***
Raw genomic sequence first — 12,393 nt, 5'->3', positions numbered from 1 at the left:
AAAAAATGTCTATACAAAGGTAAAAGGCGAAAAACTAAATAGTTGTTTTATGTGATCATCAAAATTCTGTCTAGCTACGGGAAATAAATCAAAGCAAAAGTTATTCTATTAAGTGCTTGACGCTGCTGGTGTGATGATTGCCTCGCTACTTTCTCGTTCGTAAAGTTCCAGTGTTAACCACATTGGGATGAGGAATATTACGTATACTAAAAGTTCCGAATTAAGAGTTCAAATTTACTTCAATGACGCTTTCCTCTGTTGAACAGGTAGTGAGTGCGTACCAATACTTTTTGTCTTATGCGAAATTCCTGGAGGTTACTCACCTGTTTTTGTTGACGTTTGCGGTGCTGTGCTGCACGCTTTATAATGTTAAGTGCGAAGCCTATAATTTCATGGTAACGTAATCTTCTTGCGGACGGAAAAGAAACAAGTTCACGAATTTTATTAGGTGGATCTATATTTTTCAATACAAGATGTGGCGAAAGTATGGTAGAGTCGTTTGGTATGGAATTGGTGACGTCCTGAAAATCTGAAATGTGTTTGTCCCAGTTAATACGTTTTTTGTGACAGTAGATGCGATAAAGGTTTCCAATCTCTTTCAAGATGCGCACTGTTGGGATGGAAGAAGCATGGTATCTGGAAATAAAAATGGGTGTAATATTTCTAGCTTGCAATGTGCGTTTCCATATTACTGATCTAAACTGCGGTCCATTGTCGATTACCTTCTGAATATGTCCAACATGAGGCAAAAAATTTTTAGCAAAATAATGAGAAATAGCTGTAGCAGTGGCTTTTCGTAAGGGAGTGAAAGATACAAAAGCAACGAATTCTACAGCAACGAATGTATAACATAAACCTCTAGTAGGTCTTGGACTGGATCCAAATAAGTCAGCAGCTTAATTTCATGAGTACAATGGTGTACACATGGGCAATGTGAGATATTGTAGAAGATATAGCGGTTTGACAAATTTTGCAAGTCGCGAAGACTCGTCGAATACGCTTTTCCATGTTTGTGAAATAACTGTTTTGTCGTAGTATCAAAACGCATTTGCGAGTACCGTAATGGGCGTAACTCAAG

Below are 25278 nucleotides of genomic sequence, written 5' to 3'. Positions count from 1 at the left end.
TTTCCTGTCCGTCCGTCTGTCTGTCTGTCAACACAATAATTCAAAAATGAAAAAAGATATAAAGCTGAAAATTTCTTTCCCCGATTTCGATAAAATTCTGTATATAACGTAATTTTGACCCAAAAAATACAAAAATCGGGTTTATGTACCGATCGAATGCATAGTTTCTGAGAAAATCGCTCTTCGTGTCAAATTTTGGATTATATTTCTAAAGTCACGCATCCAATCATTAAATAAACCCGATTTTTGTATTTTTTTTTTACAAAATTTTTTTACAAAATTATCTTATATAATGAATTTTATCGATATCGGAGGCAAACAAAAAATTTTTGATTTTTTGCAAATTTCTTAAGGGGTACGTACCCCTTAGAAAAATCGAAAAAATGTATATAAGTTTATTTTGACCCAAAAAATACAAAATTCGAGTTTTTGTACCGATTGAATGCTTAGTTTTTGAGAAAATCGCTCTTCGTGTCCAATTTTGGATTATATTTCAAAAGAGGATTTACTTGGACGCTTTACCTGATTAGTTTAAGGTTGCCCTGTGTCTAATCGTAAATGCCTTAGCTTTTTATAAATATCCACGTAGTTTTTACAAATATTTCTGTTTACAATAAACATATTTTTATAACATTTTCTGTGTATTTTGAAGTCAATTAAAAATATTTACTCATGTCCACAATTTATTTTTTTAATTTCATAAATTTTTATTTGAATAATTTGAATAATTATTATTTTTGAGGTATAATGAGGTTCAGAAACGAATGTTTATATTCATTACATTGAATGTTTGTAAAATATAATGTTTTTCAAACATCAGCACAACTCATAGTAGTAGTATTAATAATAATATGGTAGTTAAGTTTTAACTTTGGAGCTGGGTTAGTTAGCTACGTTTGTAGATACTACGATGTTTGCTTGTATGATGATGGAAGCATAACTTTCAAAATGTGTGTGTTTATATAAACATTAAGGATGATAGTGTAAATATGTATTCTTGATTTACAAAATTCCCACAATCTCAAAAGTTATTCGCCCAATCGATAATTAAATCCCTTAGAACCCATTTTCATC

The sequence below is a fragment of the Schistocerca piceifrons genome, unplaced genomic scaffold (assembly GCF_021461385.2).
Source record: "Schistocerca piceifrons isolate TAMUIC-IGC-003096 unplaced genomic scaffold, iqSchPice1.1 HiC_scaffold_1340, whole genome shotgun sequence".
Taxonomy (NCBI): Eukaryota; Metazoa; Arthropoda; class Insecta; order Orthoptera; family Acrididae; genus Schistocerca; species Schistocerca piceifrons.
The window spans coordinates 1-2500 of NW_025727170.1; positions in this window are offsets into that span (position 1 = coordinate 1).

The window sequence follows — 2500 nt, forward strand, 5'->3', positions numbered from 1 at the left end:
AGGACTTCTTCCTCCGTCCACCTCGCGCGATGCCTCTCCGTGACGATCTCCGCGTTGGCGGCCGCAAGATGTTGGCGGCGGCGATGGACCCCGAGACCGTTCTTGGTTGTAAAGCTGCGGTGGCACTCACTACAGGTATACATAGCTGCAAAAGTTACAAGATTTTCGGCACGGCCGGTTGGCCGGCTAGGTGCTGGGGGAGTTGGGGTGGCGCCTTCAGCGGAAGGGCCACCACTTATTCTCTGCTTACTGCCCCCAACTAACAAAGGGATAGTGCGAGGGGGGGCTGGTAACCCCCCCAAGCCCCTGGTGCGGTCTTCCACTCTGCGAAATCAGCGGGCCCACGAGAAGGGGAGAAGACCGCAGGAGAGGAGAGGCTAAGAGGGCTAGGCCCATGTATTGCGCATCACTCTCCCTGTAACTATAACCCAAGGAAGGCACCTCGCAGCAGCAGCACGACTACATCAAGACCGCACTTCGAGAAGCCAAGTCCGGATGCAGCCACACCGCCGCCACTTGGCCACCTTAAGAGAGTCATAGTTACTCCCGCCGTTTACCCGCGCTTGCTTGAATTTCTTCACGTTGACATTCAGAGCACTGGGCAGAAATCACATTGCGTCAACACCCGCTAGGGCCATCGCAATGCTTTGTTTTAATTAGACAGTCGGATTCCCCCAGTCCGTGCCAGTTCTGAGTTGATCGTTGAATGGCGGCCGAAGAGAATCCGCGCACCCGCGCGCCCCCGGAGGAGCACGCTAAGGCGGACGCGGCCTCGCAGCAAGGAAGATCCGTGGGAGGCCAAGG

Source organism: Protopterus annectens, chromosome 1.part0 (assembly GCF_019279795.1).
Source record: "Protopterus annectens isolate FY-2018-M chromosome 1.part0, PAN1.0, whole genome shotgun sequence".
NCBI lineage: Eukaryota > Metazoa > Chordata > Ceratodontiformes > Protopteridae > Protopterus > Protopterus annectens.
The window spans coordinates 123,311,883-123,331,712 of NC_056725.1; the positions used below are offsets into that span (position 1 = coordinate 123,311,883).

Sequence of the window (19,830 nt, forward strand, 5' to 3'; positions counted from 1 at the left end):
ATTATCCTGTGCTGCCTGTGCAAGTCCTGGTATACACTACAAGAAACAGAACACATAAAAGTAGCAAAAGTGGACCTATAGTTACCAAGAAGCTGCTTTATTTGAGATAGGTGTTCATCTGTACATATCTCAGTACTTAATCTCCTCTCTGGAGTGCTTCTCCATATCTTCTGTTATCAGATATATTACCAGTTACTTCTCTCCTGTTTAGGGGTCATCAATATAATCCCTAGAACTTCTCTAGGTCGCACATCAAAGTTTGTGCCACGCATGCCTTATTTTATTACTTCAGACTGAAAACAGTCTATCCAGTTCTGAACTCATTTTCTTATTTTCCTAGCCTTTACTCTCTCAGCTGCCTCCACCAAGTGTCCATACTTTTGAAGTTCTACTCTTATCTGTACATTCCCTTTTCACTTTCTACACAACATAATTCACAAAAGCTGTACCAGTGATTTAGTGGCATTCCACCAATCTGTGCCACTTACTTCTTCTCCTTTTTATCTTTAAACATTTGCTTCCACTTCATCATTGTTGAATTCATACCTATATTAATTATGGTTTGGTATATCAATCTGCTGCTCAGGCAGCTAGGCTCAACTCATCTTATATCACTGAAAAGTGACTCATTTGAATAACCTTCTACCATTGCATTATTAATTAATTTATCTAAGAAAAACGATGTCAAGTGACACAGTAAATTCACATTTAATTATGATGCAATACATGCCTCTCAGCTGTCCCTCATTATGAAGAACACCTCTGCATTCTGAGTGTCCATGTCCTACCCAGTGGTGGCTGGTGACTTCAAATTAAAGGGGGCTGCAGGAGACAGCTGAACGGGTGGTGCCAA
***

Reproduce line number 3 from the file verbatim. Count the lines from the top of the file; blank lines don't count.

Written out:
Below are 25278 nucleotides of genomic sequence, written 5' to 3'. Positions count from 1 at the left end.